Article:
TABŪ is here to break the paradigm
The culinary scene of Dubai in the early 2000s was very different from the one we enjoy today. Largely dominated by American franchises, choices were limited. Today the city has become an F&B powerhouse with multiple homegrown brands, even exporting these to the world.
The story of Infini Concepts is a shining example of what Dubai has achieved. Having created many renowned venues in the city, Economy Middle East spoke to David Lescarret, the man who put it all together, at his new restaurant TABŪ located at St Regis, Downtown Dubai.
David is Founder and Managing Director at Infini Concepts.
Tell us more about Infini Concepts and Restaurants
Infini Concept was created back in 2006 in Dubai while the city was shifting to a trend of more homegrown concepts. Proprietors saw that a fantastic new restaurant could be created without necessarily importing these from abroad. We initially wanted to bring something different to the city. A combination of using our experience with previous venues and brands, to help international names come into the country and adapt their concept to the local market.
Do you create the concepts, and run them? What is the business model?
Every setup is different. In some cases, we simply assist brands and operators to come into the city, provide them with services, such as sourcing a location and recruitment, etc. Sometimes it’s project management, including fit-out, procurement, and company set-up. Sometimes our clients are investors and we run the show for them, A to Z. One thing we haven’t ventured into is owning our own restaurant, but something tells me it’s going to come very soon.
You have quite an international resume. How did that help when creating Infini Concepts?
I’m French-born, and in Europe in general, you grow up surrounded by great food. London is one place that is a fantastic school to start working with people within the hotel and restaurant industry. That was a good start for me. Then I moved to the Caribbean, a very different scenario, island life different mindset. Then came French Polynesia, even more extreme, because you are miles from everything. For example, we were obliged to have a certain ratio of Polynesian employees and I recall the opening of InterContinental Resort in Bora Bora, we had applicants who used to be a butcher applying for a waiter position. This is where you must teach them everything from scratch. Each country is a different culture, cuisine, and way of thinking. You develop people management skills. That multicultural resume helped me when I moved to Dubai.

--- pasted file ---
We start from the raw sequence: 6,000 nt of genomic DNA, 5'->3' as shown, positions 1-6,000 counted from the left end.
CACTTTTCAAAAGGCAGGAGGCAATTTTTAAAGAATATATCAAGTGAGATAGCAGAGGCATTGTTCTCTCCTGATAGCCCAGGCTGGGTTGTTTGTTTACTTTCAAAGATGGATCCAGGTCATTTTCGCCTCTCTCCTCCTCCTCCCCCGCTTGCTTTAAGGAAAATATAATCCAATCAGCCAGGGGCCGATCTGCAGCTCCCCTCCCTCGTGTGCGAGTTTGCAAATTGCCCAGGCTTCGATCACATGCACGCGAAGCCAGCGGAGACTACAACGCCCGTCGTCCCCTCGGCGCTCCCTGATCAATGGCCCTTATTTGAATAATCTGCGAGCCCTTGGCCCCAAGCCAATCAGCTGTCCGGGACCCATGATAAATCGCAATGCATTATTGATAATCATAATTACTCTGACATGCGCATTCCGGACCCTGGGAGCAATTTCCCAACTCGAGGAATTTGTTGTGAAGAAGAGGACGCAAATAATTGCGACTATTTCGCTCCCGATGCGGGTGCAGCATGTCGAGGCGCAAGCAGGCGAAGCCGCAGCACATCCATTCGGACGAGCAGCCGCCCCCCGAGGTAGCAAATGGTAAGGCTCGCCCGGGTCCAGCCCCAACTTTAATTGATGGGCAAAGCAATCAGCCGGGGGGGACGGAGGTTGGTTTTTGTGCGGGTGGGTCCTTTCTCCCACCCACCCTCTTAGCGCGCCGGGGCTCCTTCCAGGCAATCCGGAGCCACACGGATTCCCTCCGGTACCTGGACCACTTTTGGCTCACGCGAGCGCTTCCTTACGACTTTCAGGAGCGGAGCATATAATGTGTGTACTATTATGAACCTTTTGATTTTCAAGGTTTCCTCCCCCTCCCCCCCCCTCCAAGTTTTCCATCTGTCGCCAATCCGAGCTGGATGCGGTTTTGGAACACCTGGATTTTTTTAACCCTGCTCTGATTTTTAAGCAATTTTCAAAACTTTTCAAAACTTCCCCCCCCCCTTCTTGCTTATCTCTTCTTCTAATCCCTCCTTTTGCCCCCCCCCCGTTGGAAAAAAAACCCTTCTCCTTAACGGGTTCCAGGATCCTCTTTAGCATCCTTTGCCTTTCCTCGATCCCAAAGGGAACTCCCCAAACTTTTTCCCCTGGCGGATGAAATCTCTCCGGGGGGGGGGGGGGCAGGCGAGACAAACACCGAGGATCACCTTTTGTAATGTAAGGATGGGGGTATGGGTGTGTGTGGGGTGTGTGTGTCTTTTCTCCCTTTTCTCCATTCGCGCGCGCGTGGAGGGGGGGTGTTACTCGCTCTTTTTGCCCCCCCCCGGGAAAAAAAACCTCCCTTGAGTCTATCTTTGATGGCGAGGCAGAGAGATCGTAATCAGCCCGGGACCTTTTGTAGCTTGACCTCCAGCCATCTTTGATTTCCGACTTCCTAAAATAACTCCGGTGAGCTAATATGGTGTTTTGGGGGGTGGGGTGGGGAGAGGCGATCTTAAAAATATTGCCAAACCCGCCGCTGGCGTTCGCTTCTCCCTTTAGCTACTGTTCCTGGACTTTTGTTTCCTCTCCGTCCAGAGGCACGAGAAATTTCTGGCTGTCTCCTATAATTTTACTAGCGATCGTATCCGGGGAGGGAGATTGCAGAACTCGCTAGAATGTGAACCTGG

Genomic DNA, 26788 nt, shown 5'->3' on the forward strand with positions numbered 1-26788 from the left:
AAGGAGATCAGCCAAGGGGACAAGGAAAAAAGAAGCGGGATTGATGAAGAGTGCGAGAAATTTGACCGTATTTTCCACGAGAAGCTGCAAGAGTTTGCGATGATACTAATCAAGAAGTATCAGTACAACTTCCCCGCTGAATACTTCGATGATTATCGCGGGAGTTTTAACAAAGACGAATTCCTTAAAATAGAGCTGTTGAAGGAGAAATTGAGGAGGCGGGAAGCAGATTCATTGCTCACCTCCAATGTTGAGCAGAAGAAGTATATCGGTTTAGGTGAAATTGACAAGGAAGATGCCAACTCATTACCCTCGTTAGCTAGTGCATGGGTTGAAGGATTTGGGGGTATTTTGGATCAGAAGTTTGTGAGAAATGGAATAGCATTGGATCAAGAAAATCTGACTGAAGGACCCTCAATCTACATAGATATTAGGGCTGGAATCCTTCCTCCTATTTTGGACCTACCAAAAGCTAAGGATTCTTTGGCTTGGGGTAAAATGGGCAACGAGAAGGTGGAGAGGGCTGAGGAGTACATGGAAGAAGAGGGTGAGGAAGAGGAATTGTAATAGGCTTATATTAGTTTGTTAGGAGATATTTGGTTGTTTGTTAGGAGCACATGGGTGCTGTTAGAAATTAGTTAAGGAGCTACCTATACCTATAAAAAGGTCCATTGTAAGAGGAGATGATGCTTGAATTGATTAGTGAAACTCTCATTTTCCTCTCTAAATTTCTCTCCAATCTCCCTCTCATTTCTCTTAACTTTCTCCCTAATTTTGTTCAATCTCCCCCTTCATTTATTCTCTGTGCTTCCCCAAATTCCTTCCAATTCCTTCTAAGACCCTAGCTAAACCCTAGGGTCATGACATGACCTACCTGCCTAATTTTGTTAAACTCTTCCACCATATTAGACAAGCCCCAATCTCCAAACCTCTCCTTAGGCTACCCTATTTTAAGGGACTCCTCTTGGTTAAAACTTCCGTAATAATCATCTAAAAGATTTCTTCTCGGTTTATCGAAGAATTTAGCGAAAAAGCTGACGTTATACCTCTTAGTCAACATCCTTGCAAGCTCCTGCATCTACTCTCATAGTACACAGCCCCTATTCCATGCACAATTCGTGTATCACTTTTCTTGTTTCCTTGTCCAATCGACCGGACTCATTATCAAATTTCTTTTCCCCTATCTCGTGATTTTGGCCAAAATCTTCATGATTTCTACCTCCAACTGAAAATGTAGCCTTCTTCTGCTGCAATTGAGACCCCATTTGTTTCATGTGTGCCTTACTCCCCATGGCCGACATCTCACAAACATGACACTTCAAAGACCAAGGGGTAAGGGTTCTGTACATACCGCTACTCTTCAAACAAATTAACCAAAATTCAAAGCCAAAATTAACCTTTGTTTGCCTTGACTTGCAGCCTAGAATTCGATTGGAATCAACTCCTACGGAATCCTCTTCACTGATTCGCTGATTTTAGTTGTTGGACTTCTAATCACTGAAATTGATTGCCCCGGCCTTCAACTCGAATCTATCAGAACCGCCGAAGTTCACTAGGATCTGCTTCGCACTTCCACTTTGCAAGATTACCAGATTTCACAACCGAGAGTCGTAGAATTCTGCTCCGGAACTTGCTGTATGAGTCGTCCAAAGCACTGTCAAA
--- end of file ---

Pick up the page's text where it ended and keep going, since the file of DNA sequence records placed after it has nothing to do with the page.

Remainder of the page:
Where did the idea of setting up in Dubai come from?
At the time I was in Bora Bora when the Jumeirah Group approached me for a project, the iconic 360, which is no more. I believe they wanted a Polynesian concept.
TABŪ is your newest restaurant, what sets it apart from the rest?
The idea behind TABŪ was not to just open another Japanese restaurant. For many what comes to mind when you say Japan is sumo, geisha, yakuza, and ninja. We wanted to take these icons and showcase them from a different angle. Us them as entertainment but in the utmost respectful way.
Entertaining dining is very much in demand. When we opened Billionaire in 2016, the stage was half the size of what it is today. At TABŪ we didn’t want to be another show-driven venue, but we wanted to offer a different sort of entertainment, what we call passive entertainment. The icons of Japanese culture. Our stage is more of a catwalk than a stage, which helps us link each side of the venue.